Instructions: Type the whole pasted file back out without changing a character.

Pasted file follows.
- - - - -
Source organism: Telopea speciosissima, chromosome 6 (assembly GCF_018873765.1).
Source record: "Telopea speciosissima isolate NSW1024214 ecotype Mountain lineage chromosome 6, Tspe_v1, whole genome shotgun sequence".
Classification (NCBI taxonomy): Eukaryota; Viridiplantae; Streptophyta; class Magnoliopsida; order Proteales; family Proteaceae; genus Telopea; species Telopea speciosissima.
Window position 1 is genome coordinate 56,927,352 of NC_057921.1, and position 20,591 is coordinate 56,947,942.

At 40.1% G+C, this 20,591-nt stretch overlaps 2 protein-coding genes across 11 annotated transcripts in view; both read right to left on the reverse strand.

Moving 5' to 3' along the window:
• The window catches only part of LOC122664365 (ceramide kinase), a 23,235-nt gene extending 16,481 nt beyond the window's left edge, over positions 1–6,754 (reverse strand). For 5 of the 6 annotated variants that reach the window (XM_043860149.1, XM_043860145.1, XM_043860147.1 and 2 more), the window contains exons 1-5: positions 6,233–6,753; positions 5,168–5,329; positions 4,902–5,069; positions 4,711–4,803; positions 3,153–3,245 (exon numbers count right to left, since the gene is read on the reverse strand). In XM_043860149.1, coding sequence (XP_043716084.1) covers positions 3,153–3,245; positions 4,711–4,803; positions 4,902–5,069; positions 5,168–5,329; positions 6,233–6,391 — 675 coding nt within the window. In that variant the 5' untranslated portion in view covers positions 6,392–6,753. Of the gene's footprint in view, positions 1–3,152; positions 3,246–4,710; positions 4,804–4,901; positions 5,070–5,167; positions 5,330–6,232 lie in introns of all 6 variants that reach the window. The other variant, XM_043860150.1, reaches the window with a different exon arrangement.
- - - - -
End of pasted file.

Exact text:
Source organism: Telopea speciosissima, chromosome 6 (assembly GCF_018873765.1).
Source record: "Telopea speciosissima isolate NSW1024214 ecotype Mountain lineage chromosome 6, Tspe_v1, whole genome shotgun sequence".
Classification (NCBI taxonomy): Eukaryota; Viridiplantae; Streptophyta; class Magnoliopsida; order Proteales; family Proteaceae; genus Telopea; species Telopea speciosissima.
Window position 1 is genome coordinate 56,927,352 of NC_057921.1, and position 20,591 is coordinate 56,947,942.

At 40.1% G+C, this 20,591-nt stretch overlaps 2 protein-coding genes across 11 annotated transcripts in view; both read right to left on the reverse strand.

Moving 5' to 3' along the window:
• The window catches only part of LOC122664365 (ceramide kinase), a 23,235-nt gene extending 16,481 nt beyond the window's left edge, over positions 1–6,754 (reverse strand). For 5 of the 6 annotated variants that reach the window (XM_043860149.1, XM_043860145.1, XM_043860147.1 and 2 more), the window contains exons 1-5: positions 6,233–6,753; positions 5,168–5,329; positions 4,902–5,069; positions 4,711–4,803; positions 3,153–3,245 (exon numbers count right to left, since the gene is read on the reverse strand). In XM_043860149.1, coding sequence (XP_043716084.1) covers positions 3,153–3,245; positions 4,711–4,803; positions 4,902–5,069; positions 5,168–5,329; positions 6,233–6,391 — 675 coding nt within the window. In that variant the 5' untranslated portion in view covers positions 6,392–6,753. Of the gene's footprint in view, positions 1–3,152; positions 3,246–4,710; positions 4,804–4,901; positions 5,070–5,167; positions 5,330–6,232 lie in introns of all 6 variants that reach the window. The other variant, XM_043860150.1, reaches the window with a different exon arrangement.